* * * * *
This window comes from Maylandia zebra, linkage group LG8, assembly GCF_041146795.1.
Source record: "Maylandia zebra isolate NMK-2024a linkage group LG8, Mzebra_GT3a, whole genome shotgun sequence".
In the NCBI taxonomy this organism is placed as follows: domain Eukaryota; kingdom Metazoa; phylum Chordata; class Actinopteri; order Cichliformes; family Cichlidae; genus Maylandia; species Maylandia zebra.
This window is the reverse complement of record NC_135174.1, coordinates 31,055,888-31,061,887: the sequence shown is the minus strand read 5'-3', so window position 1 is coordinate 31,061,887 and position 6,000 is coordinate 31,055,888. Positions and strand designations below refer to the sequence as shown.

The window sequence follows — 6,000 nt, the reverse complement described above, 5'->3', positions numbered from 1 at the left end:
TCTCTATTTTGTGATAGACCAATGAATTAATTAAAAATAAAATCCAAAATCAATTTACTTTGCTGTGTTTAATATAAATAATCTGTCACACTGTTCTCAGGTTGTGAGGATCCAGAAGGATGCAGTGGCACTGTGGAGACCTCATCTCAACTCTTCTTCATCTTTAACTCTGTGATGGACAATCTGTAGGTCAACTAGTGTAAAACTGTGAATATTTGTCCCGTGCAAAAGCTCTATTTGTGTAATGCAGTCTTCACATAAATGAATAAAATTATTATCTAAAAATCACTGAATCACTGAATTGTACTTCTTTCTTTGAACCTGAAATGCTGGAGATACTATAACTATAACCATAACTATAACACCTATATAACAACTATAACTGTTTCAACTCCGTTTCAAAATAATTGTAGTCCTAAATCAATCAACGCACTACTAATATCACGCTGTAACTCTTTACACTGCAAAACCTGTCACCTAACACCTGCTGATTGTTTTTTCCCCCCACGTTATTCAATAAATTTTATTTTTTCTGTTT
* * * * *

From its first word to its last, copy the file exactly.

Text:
This window comes from Maylandia zebra, linkage group LG8, assembly GCF_041146795.1.
Source record: "Maylandia zebra isolate NMK-2024a linkage group LG8, Mzebra_GT3a, whole genome shotgun sequence".
In the NCBI taxonomy this organism is placed as follows: domain Eukaryota; kingdom Metazoa; phylum Chordata; class Actinopteri; order Cichliformes; family Cichlidae; genus Maylandia; species Maylandia zebra.
This window is the reverse complement of record NC_135174.1, coordinates 31,055,888-31,061,887: the sequence shown is the minus strand read 5'-3', so window position 1 is coordinate 31,061,887 and position 6,000 is coordinate 31,055,888. Positions and strand designations below refer to the sequence as shown.

The window sequence follows — 6,000 nt, the reverse complement described above, 5'->3', positions numbered from 1 at the left end:
TCTCTATTTTGTGATAGACCAATGAATTAATTAAAAATAAAATCCAAAATCAATTTACTTTGCTGTGTTTAATATAAATAATCTGTCACACTGTTCTCAGGTTGTGAGGATCCAGAAGGATGCAGTGGCACTGTGGAGACCTCATCTCAACTCTTCTTCATCTTTAACTCTGTGATGGACAATCTGTAGGTCAACTAGTGTAAAACTGTGAATATTTGTCCCGTGCAAAAGCTCTATTTGTGTAATGCAGTCTTCACATAAATGAATAAAATTATTATCTAAAAATCACTGAATCACTGAATTGTACTTCTTTCTTTGAACCTGAAATGCTGGAGATACTATAACTATAACCATAACTATAACACCTATATAACAACTATAACTGTTTCAACTCCGTTTCAAAATAATTGTAGTCCTAAATCAATCAACGCACTACTAATATCACGCTGTAACTCTTTACACTGCAAAACCTGTCACCTAACACCTGCTGATTGTTTTTTCCCCCCACGTTATTCAATAAATTTTATTTTTTCTGTTT